August 25, 2022
Base stations evolve as each wireless generation is rolled out. It’s no different with the deployment of 5G, as tower design has changed to ensure networks can perform as necessary to achieve the bandwidth, latency, and speed specifications associated with 5G use cases. One key element is the transition from coax to fiber optic connections, which adds complexity for technicians who have traditionally focused on RF-only signals and associated tests.
Fiber has replaced coax for fronthaul and backhaul 5G connections for a number of reasons:
- Increased speed
- Lower attenuation
- Immunity to electromagnetic interference
- Small size
One new testing consideration for field technicians to verify mobile fronthaul and backhaul for C-band base stations is Fiber to the Antenna (FTTA). Implementing a sound test process and utilizing the necessary test solutions are integral for C-band networks to achieve specified key performance indicators (KPIs).
FTTA is a wireless site architecture developed to satisfy 5G requirements more effectively than traditional coax. In a FTTA, fiber optic lines connect a baseband unit (BBU) located at the bottom of the tower to a remote radio head (RRH) that sits at the top of the tower near the antennas. Digital signals that have traveled through the optical cable are converted to analog by the RRH for transmission over the network.
"The integration of fiber into C-band base stations has changed the test toolbox for field technicians and engineers."
Fiber Test Tools for C-band Base Stations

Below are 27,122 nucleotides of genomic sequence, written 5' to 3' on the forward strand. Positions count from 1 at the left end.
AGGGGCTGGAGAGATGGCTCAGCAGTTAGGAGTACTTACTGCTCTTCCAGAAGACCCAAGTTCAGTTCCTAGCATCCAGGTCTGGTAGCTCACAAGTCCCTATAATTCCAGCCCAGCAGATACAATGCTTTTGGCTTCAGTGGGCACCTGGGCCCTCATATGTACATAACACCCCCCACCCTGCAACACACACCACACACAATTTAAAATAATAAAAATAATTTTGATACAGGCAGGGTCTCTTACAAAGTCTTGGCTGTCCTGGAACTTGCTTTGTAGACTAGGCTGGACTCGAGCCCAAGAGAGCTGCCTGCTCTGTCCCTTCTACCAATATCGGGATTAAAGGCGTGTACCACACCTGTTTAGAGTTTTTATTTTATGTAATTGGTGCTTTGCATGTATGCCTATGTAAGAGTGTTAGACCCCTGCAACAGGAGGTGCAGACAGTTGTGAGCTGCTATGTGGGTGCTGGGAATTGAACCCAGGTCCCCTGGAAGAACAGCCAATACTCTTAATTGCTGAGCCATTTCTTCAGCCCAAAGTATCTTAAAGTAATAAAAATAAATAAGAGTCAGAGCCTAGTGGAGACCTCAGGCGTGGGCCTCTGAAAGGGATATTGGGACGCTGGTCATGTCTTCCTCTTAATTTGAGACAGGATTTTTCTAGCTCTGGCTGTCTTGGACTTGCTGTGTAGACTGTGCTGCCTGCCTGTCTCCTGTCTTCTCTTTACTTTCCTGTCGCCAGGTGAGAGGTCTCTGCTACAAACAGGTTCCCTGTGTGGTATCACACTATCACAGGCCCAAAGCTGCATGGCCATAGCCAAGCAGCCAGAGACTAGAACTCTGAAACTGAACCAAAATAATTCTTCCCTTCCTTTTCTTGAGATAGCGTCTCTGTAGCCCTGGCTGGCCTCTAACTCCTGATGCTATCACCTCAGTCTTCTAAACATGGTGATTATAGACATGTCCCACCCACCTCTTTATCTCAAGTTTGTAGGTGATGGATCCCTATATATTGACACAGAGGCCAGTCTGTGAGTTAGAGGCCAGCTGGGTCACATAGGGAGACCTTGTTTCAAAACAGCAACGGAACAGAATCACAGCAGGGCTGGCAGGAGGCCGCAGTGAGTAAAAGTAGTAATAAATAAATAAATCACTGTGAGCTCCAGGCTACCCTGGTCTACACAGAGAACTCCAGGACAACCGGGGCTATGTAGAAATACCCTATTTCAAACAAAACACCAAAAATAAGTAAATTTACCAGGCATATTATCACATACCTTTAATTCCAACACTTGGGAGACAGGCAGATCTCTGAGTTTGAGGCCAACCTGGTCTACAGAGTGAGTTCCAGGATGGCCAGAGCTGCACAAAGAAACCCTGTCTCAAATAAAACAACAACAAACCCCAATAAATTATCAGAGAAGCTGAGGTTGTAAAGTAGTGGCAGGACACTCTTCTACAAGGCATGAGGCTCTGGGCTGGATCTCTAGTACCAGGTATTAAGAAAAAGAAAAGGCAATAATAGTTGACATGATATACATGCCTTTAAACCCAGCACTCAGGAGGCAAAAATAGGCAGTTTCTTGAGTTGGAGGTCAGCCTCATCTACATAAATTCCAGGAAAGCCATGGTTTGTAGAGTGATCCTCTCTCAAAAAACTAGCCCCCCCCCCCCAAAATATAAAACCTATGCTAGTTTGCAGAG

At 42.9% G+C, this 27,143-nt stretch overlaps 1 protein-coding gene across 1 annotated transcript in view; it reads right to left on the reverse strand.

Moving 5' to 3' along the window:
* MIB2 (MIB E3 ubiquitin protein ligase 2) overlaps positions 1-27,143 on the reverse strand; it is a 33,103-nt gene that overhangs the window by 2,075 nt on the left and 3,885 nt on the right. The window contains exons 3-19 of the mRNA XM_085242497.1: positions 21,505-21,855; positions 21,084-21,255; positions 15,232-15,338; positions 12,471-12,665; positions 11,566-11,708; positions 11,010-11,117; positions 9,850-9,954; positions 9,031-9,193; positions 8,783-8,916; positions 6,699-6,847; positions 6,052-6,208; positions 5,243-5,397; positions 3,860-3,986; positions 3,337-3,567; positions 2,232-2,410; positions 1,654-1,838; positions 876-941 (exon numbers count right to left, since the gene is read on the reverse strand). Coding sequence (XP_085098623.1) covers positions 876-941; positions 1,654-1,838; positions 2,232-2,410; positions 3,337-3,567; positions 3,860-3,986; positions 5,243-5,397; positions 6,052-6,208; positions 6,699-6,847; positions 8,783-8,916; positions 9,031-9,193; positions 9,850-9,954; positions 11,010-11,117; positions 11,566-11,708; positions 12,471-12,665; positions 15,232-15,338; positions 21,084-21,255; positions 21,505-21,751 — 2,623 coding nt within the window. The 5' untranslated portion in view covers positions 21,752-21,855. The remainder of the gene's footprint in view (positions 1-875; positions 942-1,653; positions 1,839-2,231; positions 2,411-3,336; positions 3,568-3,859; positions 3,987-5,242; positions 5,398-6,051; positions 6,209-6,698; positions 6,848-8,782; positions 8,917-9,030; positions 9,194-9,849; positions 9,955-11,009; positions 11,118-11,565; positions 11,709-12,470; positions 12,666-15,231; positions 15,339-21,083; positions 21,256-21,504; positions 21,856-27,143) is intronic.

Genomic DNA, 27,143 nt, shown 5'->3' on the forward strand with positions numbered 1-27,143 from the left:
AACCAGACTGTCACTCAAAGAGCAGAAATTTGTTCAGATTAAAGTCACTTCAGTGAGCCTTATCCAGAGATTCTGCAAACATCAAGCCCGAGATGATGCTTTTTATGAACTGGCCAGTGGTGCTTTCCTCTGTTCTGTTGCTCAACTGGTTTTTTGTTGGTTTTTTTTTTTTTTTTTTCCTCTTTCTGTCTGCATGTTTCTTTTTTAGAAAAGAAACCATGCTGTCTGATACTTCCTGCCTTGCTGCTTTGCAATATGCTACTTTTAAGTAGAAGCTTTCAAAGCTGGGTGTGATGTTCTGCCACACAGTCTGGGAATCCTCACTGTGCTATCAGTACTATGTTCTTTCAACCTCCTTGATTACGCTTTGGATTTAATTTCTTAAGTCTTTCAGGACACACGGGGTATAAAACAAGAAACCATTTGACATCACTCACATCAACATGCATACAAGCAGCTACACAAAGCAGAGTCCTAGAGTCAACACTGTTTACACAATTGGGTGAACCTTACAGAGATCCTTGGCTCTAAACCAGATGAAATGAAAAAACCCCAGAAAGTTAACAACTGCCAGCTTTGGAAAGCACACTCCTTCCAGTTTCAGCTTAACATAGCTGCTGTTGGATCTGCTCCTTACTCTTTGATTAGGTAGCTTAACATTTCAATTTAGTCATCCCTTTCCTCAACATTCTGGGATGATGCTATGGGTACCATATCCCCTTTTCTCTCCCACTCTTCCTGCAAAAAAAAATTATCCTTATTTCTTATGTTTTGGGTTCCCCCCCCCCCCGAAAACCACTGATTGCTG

The integration of fiber into C-band base stations has changed the test toolbox for field technicians and engineers. Here is a brief summary of the equipment to conduct fiber optic testing and their respective roles:
- Inspection equipment (microscopes) – A safe and effective method to inspect the cleanliness and condition of optical connections.
- Visual fault locator – An instrument that sends a red light similar to a laser pointer down the fiber. If there is loss in the fiber, a red glow will be produced.
- Power meter and light source – A tandem solution that simulates the transmission (Tx) and receive (Rx) of an optical signal to provide a direct loss measurement. It is also known as a loss test set.
- Optical Time Domain Reflectometer (OTDR) – The workhorse instrument because it provides a detailed graph of all fiber characteristics, including loss, length, optical return loss, reflectometry, and bending/stress.
Importance of Clean Fiber
If you ask field technicians who conduct optical tests at a base station, 80% of them will tell you they have experienced a performance issue because of dirty connectors. This statistic puts a spotlight on the importance of verifying the fiber end face to make sure it’s clean before inserting it into the BBU.
To ensure dirt-free end faces, the connector ferrules should be inspected for scratches, chips and contamination using a dedicated fiber-optic microscope. All these issues can reduce the quality of signal transmission and create easy-to-prevent errors. By taking this simple and necessary first step, costly added installation and maintenance (I&M) work can be eliminated. Given the price tag of a tower crew, this can translate to tens of thousands of dollars, not to mention potential customer churn.